Wednesday, July 10, 2024

TTAB Says Chutter Still Good Law: Reckless Disregard in Obtaining or Maintaining a Registration is Enough for Fraud

In Chutter, Inc. v. Great Management Group, LLC, the Board ruled that reckless disregard for the truth is sufficient for a finding of fraud on the USPTO. [TTABlogged here]. The CAFC reversed that ruling because Section 14 of the Lanham Act, which lists the bases for cancellation of a registration, does not include fraud committed in connection with a Section 15 incontestability declaration (as opposed to fraud in obtaining a registration). [TTABlogged here]. Here, the Board now confirmed that "Chutter remains good law and binding precedent with respect to its analysis of fraud per se." Ruifei (Shenzhen) Smart Technology Co., Ltd. v. Shenzhen Chengyan Science and Technology Co., Ltd., Cancellation No. 92077931 (July 2, 2024) [not precedential] (Opinion by Judge Christopher C. Larkin).

Petitioner Ruifei claimed that Respondent Shenzhen Chengyan committed fraud on the USPTO in obtaining and maintaining its registration for the mark DISO for “earphones and headphones; portable media players, namely, MP3 players.” [The registration when issued covered a number of additional goods, but those additional items were deleted from the registration after a USPTO audit. See earlier decision TTABlogged here.] 

Unlike in Chutter, this case involved a false Section 8 Declaration of Use, not a Section 15 Declaration of Incontestability. It also involved a false Statement of Use submitted during prosecution of the underlying application. The Board observed that "[a] registration may be 'obtained fraudulently' within the meaning of Section 14(3) of the Act based on fraud committed in connection with its issuance or its maintenance. Bose at 1338-39 (citing Torres v. Cantine Torressella S.r.l., 808 F.2d 46, 48 (Fed. Cir. 1986)). [Emphasis supplied].

In Bose, the Federal Circuit left open the question of whether “a submission to the [US]PTO with reckless disregard of its truth or falsity satisfies the intent to deceive requirement.” Bose, 580 F.3d at 1246 n.2. The Board answered that question in Chutter, holding “as a matter of law that reckless disregard satisfies the requisite intent for fraud on the USPTO in trademark matters.”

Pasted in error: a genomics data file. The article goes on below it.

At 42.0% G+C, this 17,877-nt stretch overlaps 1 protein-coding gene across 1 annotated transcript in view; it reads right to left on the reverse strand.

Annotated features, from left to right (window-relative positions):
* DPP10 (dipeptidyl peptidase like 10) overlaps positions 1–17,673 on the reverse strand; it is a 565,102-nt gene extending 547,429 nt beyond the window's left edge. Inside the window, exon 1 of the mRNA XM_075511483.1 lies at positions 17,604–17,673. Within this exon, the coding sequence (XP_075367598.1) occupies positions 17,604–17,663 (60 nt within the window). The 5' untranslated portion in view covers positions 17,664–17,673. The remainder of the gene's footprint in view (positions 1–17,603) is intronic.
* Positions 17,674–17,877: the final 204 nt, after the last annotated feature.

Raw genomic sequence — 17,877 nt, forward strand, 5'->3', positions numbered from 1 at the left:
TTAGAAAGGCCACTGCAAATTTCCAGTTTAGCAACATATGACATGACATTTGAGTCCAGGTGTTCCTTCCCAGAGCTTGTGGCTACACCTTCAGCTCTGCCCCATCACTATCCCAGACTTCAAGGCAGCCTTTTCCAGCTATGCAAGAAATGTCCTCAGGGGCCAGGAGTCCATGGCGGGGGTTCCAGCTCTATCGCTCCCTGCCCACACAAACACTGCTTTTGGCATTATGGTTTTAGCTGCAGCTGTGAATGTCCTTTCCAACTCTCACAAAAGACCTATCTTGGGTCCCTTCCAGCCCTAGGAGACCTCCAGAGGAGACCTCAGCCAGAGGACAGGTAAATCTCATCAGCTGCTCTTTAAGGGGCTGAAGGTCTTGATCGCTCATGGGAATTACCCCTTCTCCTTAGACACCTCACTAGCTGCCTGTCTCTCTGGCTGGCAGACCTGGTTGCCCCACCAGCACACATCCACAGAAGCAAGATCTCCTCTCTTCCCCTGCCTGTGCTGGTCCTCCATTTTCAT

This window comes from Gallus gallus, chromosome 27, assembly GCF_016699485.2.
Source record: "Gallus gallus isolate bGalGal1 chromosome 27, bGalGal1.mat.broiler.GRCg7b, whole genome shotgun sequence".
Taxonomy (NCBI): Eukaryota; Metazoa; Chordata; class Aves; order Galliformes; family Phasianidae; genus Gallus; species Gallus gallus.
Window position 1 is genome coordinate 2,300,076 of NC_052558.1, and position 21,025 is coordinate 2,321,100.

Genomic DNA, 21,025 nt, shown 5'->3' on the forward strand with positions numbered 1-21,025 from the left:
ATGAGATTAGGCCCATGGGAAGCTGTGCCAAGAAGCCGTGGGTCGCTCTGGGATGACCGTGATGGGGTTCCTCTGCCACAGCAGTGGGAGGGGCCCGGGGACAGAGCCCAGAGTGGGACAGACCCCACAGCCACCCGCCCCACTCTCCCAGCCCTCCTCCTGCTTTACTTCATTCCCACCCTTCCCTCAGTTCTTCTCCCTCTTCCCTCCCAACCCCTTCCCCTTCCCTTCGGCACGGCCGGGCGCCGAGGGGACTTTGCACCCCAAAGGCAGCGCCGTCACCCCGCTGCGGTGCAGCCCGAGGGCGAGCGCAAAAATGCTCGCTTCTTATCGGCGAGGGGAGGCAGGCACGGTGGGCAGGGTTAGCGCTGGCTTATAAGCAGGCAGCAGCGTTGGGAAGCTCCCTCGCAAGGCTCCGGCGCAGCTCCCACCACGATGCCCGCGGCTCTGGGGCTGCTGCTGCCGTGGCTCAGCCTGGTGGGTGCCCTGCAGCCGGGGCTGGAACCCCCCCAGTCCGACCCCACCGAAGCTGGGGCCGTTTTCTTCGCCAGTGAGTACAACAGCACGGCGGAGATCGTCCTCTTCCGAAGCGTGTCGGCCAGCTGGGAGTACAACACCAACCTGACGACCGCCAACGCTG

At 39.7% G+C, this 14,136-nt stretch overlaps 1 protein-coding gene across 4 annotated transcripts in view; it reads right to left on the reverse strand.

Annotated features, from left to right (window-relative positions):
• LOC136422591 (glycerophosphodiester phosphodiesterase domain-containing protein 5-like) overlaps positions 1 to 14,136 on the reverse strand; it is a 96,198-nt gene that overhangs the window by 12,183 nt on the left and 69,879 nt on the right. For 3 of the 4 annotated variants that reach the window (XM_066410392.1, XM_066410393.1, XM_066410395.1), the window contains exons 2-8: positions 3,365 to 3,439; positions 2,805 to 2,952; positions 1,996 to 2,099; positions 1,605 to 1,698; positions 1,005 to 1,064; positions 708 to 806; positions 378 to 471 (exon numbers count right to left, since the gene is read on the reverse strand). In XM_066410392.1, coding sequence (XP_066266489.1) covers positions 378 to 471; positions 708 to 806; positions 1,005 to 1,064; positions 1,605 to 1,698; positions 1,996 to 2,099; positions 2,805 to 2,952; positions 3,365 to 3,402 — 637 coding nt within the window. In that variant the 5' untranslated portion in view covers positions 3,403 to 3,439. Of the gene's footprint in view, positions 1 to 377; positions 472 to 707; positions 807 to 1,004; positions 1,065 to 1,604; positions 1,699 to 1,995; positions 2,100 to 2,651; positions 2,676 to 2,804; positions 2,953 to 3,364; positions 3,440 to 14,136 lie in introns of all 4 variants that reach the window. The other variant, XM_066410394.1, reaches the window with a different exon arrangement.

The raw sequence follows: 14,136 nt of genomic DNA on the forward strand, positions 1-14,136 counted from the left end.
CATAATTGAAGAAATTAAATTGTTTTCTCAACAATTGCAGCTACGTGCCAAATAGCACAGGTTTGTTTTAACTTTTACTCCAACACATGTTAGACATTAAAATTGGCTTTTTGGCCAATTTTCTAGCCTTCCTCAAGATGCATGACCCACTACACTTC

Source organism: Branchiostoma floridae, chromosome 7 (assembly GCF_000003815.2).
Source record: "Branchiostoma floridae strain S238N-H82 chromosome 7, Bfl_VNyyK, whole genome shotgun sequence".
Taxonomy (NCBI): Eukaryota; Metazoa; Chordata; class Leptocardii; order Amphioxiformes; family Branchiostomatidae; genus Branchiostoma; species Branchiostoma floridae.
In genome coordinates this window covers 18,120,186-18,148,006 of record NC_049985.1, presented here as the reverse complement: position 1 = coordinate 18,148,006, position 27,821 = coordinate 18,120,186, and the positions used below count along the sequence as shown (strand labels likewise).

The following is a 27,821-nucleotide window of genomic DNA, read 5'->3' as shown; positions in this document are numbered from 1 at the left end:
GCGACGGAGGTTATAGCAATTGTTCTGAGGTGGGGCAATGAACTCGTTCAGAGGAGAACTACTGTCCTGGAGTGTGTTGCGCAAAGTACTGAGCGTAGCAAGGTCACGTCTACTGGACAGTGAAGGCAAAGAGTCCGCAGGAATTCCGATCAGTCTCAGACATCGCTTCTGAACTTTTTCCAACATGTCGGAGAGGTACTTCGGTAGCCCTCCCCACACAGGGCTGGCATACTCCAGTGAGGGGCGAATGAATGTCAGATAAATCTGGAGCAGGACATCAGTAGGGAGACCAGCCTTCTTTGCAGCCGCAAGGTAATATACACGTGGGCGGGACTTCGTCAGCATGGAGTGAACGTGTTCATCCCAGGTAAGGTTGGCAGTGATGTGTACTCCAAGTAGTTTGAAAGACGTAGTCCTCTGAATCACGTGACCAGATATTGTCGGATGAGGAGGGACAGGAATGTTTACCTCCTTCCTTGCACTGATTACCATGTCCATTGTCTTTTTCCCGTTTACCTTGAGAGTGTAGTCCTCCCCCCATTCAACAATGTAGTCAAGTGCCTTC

The Board found that Respondent made false statements in its Statement of Use and in its Section 8 Declaration when it asserted that the subject mark was in use on all the goods listed in its application and its registration as issued. After a USPTO audit of the registration, Respondent deleted all the goods except those for which it could prove use: namely, "earphones and headphones; portable media players, namely, MP3 players." 

If Petitioner shows that Respondent committed fraud on the USPTO with respect to any of the goods identified in the ’173 Registration at the time of the fraud, the ’173 Registration must be cancelled as to the handful of goods remaining in the single-class registration at the time of trial even if Respondent did not commit fraud as to those goods per se.

Turning to the critical issue of intent, the Board observed that it was "unaware of any precedential decision post-Bose in which the Board found fraudulent intent in the absence of testimony from the relevant declarant as to his or her state of mind when making false statements to the USPTO." In Chutter and in the NATIONSTAR case, a finding of subjective intent to deceive was based on the deposition testimony of the person who made the false statement.

Here, there was no testimony taken of the persons who made the false statements. The Board refused to infer from the evidence of record that these statements were subjectively intended to deceive the USPTO or in reckless disregard of the truth of the statements.
Petitioner could have deposed CEO Wang and Ms. Jiang to develop direct evidence or better circumstantial evidence regarding the declarants’ respective understanding of the use of the DISO mark, the false statements in the Statement of Use and Section 8 Declaration, and other matters relevant to the declarants’ states of mind, but did not do so.

In sum, Petitioner failed to prove the essential element of fraud: it "failed to carry its heavy burden of showing by clear and convincing evidence that CEO Wang or attorney Jiang intentionally deceived the USPTO, or acted with reckless disregard of the truth, in connection with the preparation and filing of Respondent’s inaccurate Statement of Use and inaccurate Section 8 Declaration.

And so, the Board denied the petition for cancellation.

Read comments and post your comment here.

TTABlogger comment: This opinion is worth a read. Seems to me it should be precedential for its confirmation of the viability of Chutter.

Text Copyright John L. Welch 2024.


At 10:29 AM, Anonymous Tom McCarthy said...

Several district courts have rejected the Trademark Board’s Chutter change of the standard for intent to deceive for fraud. Those courts have refused to lower the requirement to a standard of “reckless disregard.” Weems Industries, Inc. v. Teknor Apex Company, 2023 WL 2333901, *8, n.10 (N.D. Iowa 2023) (Rejecting T.T.A.B.’s “reckless disregard” theory. “[B]oth the Federal Circuit and the Eighth Circuit have held that an intent to deceive must be willful.” Summary dismissal of defense of fraud.); ; Florida Virtual School, v. K12, INC., 2023 WL 8357735,*5 (M.D. Fla. 2023) (The T.T.A.B.’s “reckless disregard” rule is not the law in the Eleventh Circuit. Court found no fraud.); La Terra Fina USA, LLC, v. Reser’s Fine Foods, Inc., 2024 WL 1973468, *3 (N.D. Cal. 2024) (Rejecting the T.T.A.B.’s “reckless disregard” theory. “The Trademark Trial and Appeal Board cannot set a new legal standard.” Granted dismissal of fraud claim.)


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